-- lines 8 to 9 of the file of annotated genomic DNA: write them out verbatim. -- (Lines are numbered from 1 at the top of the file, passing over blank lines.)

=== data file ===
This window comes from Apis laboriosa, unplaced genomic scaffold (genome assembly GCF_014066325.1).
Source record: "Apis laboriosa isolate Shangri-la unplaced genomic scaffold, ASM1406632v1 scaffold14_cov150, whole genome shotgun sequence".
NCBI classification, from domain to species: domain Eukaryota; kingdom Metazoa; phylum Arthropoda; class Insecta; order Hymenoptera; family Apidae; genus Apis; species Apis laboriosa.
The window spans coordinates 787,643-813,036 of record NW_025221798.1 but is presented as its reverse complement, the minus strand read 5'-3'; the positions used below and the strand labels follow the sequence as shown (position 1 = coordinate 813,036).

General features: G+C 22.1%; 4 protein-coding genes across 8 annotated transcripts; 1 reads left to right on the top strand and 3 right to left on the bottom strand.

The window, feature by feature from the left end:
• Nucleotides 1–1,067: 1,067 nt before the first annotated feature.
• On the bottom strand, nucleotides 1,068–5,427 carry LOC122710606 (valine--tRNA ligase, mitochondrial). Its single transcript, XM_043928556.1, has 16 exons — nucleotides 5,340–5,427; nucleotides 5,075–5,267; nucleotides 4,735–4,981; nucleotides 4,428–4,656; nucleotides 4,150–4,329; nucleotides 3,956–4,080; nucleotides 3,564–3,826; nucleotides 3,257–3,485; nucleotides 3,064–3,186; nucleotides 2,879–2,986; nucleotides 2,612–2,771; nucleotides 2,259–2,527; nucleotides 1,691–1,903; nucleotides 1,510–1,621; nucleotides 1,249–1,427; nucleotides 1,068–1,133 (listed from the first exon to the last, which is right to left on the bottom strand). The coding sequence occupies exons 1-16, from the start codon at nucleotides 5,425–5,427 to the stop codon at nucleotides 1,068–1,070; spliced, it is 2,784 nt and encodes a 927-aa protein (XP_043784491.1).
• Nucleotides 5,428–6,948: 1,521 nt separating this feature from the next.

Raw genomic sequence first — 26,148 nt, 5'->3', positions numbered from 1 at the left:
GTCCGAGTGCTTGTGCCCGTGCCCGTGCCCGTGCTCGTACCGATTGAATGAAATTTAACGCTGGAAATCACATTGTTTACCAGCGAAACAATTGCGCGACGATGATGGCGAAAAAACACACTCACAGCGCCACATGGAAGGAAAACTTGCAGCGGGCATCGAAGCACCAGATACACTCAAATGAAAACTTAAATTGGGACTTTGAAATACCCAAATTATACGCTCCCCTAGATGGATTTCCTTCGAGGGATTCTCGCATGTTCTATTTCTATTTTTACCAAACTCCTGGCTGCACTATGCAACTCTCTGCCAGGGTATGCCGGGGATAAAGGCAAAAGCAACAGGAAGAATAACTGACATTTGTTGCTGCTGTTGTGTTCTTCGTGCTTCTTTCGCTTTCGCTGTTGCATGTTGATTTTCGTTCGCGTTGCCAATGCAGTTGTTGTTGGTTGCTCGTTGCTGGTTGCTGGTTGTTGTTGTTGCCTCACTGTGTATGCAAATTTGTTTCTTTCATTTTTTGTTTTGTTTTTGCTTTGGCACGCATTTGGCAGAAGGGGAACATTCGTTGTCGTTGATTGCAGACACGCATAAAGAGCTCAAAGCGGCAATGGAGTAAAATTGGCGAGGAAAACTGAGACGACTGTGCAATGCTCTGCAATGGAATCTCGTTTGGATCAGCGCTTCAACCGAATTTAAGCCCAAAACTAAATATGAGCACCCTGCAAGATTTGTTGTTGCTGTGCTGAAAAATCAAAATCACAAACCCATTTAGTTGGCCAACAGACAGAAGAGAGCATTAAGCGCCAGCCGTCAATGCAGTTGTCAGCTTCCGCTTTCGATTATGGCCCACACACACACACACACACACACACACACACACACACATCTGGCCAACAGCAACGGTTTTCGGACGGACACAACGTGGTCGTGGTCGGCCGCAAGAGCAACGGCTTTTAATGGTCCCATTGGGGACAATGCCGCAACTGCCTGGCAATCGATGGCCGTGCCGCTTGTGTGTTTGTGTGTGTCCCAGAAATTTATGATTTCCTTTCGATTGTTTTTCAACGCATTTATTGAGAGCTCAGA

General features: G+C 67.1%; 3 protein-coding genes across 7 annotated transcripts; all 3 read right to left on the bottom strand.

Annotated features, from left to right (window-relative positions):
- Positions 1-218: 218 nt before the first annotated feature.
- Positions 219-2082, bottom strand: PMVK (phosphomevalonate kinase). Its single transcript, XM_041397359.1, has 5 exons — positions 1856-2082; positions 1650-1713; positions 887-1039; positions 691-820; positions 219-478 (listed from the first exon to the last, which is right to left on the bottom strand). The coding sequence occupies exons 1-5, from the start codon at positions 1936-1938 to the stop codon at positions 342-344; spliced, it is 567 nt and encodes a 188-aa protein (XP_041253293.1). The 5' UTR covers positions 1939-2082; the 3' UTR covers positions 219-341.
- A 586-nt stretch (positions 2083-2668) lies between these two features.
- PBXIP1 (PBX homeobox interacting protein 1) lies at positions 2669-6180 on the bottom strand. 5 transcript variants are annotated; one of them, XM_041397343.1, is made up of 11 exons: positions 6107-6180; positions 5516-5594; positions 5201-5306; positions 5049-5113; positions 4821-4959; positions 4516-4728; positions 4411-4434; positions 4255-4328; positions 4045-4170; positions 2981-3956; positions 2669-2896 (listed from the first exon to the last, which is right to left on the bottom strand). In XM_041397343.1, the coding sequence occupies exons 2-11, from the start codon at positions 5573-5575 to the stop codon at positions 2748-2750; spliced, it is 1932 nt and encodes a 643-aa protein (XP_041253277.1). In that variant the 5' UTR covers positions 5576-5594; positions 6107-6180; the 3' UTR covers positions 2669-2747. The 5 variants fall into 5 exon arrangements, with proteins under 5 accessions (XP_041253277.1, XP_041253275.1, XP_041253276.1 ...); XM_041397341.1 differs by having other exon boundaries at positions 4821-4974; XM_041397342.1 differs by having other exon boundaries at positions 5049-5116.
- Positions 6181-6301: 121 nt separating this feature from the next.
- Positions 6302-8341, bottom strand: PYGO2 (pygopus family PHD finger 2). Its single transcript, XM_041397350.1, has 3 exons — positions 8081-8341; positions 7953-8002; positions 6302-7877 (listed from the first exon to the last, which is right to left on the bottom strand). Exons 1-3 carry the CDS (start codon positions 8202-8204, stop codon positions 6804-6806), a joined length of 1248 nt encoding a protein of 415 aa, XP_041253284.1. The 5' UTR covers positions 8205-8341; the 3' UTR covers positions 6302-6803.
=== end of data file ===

• On the bottom strand, nucleotides 1,068–5,427 carry LOC122710606 (valine--tRNA ligase, mitochondrial). Its single transcript, XM_043928556.1, has 16 exons — nucleotides 5,340–5,427; nucleotides 5,075–5,267; nucleotides 4,735–4,981; nucleotides 4,428–4,656; nucleotides 4,150–4,329; nucleotides 3,956–4,080; nucleotides 3,564–3,826; nucleotides 3,257–3,485; nucleotides 3,064–3,186; nucleotides 2,879–2,986; nucleotides 2,612–2,771; nucleotides 2,259–2,527; nucleotides 1,691–1,903; nucleotides 1,510–1,621; nucleotides 1,249–1,427; nucleotides 1,068–1,133 (listed from the first exon to the last, which is right to left on the bottom strand). The coding sequence occupies exons 1-16, from the start codon at nucleotides 5,425–5,427 to the stop codon at nucleotides 1,068–1,070; spliced, it is 2,784 nt and encodes a 927-aa protein (XP_043784491.1).
• Nucleotides 5,428–6,948: 1,521 nt separating this feature from the next.